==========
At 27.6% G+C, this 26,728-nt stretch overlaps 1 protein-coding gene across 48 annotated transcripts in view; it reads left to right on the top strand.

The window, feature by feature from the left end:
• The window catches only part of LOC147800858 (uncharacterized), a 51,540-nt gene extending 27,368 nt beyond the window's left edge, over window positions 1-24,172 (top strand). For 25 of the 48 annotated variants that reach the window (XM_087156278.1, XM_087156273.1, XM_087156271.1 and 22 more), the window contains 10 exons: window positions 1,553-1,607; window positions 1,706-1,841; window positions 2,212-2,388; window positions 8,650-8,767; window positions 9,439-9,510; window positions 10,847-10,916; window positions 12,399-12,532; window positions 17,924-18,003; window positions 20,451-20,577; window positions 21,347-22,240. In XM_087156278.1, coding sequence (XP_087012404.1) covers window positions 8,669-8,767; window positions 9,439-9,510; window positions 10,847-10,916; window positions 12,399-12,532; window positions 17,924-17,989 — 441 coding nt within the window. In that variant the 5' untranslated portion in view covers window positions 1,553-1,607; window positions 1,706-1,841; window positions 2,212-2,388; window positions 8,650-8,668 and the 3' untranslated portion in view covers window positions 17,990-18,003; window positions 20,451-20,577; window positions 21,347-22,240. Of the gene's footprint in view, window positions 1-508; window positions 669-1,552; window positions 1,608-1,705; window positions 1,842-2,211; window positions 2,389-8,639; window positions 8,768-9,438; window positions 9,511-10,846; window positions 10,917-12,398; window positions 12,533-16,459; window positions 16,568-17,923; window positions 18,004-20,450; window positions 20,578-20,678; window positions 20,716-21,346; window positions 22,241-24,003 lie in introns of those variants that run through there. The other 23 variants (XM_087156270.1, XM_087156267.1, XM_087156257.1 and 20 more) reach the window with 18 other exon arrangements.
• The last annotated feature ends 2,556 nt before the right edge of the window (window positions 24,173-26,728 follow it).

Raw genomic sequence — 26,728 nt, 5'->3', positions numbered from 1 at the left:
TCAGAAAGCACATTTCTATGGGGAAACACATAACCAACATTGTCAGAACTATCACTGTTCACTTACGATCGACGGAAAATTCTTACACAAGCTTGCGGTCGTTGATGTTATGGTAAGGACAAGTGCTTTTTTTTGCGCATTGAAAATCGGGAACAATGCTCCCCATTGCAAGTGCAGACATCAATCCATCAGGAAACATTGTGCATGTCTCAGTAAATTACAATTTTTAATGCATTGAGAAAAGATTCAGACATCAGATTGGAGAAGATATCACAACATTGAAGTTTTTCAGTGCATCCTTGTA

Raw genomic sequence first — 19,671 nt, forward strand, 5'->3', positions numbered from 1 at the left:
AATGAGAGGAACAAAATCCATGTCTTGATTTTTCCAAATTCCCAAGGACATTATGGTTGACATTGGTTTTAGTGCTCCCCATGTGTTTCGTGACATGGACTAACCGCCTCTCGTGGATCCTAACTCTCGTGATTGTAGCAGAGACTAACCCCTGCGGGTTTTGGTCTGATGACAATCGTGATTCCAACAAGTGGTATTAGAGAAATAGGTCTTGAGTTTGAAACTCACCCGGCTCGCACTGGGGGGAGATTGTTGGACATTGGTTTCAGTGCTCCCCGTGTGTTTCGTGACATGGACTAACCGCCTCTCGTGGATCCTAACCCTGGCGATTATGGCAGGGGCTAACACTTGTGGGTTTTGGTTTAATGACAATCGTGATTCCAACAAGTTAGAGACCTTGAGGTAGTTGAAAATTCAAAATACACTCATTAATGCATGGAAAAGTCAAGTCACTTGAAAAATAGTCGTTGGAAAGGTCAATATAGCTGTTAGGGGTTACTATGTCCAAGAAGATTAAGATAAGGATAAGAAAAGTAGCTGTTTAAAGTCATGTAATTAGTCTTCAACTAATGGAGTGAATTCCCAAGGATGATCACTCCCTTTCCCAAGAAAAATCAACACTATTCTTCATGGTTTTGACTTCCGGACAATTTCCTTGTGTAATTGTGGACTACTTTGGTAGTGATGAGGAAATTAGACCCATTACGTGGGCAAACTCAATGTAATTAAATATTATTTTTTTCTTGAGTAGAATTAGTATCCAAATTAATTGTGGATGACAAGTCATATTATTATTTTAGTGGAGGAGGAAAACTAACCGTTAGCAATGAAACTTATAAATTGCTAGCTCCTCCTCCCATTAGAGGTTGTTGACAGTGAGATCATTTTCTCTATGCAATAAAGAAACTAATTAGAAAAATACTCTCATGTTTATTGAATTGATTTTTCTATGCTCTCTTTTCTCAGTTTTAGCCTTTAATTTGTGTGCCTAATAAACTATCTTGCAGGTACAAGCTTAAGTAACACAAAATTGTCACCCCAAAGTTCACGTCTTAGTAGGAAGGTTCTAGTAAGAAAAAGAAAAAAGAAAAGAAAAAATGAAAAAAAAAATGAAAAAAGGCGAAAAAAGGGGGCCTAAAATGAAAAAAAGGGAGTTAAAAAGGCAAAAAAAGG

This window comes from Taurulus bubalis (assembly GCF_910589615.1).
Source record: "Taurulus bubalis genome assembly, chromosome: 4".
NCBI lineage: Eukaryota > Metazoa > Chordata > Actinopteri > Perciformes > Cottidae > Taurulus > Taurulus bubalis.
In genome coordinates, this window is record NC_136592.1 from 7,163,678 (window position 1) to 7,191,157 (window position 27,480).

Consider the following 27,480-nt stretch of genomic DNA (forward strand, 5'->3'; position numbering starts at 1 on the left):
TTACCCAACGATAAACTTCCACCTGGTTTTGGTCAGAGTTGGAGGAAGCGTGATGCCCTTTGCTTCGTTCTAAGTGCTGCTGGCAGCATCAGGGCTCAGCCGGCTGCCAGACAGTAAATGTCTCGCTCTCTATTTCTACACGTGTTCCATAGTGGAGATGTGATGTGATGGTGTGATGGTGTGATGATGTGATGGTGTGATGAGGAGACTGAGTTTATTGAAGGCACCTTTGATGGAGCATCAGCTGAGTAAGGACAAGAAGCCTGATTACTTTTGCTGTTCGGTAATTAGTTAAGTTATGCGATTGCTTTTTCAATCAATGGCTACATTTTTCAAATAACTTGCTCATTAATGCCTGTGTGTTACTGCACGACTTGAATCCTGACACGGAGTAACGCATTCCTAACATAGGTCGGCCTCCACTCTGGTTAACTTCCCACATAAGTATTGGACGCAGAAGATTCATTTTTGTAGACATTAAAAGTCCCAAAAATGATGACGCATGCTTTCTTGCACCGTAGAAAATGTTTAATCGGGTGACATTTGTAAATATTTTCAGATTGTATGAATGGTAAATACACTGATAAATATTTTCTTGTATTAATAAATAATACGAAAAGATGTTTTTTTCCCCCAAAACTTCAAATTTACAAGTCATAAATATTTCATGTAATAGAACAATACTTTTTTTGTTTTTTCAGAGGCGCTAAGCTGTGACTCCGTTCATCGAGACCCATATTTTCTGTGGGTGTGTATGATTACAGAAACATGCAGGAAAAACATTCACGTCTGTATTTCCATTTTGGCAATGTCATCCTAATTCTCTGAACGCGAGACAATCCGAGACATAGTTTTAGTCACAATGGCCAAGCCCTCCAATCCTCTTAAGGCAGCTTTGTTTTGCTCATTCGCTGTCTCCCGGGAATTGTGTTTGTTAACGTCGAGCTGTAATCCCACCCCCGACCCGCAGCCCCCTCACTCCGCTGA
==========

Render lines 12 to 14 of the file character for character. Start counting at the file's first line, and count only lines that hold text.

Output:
In genome coordinates, this window is record NC_136592.1 from 7,163,678 (window position 1) to 7,191,157 (window position 27,480).

Consider the following 27,480-nt stretch of genomic DNA (forward strand, 5'->3'; position numbering starts at 1 on the left):
TTACCCAACGATAAACTTCCACCTGGTTTTGGTCAGAGTTGGAGGAAGCGTGATGCCCTTTGCTTCGTTCTAAGTGCTGCTGGCAGCATCAGGGCTCAGCCGGCTGCCAGACAGTAAATGTCTCGCTCTCTATTTCTACACGTGTTCCATAGTGGAGATGTGATGTGATGGTGTGATGGTGTGATGATGTGATGGTGTGATGAGGAGACTGAGTTTATTGAAGGCACCTTTGATGGAGCATCAGCTGAGTAAGGACAAGAAGCCTGATTACTTTTGCTGTTCGGTAATTAGTTAAGTTATGCGATTGCTTTTTCAATCAATGGCTACATTTTTCAAATAACTTGCTCATTAATGCCTGTGTGTTACTGCACGACTTGAATCCTGACACGGAGTAACGCATTCCTAACATAGGTCGGCCTCCACTCTGGTTAACTTCCCACATAAGTATTGGACGCAGAAGATTCATTTTTGTAGACATTAAAAGTCCCAAAAATGATGACGCATGCTTTCTTGCACCGTAGAAAATGTTTAATCGGGTGACATTTGTAAATATTTTCAGATTGTATGAATGGTAAATACACTGATAAATATTTTCTTGTATTAATAAATAATACGAAAAGATGTTTTTTTCCCCCAAAACTTCAAATTTACAAGTCATAAATATTTCATGTAATAGAACAATACTTTTTTTGTTTTTTCAGAGGCGCTAAGCTGTGACTCCGTTCATCGAGACCCATATTTTCTGTGGGTGTGTATGATTACAGAAACATGCAGGAAAAACATTCACGTCTGTATTTCCATTTTGGCAATGTCATCCTAATTCTCTGAACGCGAGACAATCCGAGACATAGTTTTAGTCACAATGGCCAAGCCCTCCAATCCTCTTAAGGCAGCTTTGTTTTGCTCATTCGCTGTCTCCCGGGAATTGTGTTTGTTAACGTCGAGCTGTAATCCCACCCCCGACCCGCAGCCCCCTCACTCCGCTGA